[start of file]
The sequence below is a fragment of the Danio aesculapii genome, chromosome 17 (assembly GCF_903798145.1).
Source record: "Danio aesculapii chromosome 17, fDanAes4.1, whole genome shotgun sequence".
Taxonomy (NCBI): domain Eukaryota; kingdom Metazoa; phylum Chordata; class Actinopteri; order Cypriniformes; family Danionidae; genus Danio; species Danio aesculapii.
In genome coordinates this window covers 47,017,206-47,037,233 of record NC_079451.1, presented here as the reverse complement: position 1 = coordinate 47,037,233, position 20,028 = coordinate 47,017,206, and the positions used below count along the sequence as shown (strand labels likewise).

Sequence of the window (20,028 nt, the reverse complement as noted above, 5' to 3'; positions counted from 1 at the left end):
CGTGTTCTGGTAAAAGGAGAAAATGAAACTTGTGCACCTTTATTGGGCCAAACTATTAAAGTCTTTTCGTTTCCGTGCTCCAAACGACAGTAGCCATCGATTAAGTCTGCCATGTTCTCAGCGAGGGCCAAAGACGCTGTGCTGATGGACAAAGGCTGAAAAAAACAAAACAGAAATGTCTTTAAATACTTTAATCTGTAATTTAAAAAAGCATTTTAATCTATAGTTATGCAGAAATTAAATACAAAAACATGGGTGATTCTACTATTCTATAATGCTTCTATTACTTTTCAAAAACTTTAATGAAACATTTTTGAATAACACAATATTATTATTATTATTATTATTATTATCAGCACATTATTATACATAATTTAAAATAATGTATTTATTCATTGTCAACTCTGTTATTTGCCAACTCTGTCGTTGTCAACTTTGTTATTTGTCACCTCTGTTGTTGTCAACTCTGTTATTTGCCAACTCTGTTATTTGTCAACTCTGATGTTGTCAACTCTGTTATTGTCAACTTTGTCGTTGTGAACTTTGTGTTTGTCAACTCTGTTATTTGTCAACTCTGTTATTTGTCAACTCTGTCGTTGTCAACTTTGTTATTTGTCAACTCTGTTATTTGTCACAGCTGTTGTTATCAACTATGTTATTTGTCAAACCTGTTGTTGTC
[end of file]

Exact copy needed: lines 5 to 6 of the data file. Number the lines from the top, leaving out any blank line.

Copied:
Sequence of the window (20,028 nt, the reverse complement as noted above, 5' to 3'; positions counted from 1 at the left end):
CGTGTTCTGGTAAAAGGAGAAAATGAAACTTGTGCACCTTTATTGGGCCAAACTATTAAAGTCTTTTCGTTTCCGTGCTCCAAACGACAGTAGCCATCGATTAAGTCTGCCATGTTCTCAGCGAGGGCCAAAGACGCTGTGCTGATGGACAAAGGCTGAAAAAAACAAAACAGAAATGTCTTTAAATACTTTAATCTGTAATTTAAAAAAGCATTTTAATCTATAGTTATGCAGAAATTAAATACAAAAACATGGGTGATTCTACTATTCTATAATGCTTCTATTACTTTTCAAAAACTTTAATGAAACATTTTTGAATAACACAATATTATTATTATTATTATTATTATTATCAGCACATTATTATACATAATTTAAAATAATGTATTTATTCATTGTCAACTCTGTTATTTGCCAACTCTGTCGTTGTCAACTTTGTTATTTGTCACCTCTGTTGTTGTCAACTCTGTTATTTGCCAACTCTGTTATTTGTCAACTCTGATGTTGTCAACTCTGTTATTGTCAACTTTGTCGTTGTGAACTTTGTGTTTGTCAACTCTGTTATTTGTCAACTCTGTTATTTGTCAACTCTGTCGTTGTCAACTTTGTTATTTGTCAACTCTGTTATTTGTCACAGCTGTTGTTATCAACTATGTTATTTGTCAAACCTGTTGTTGTC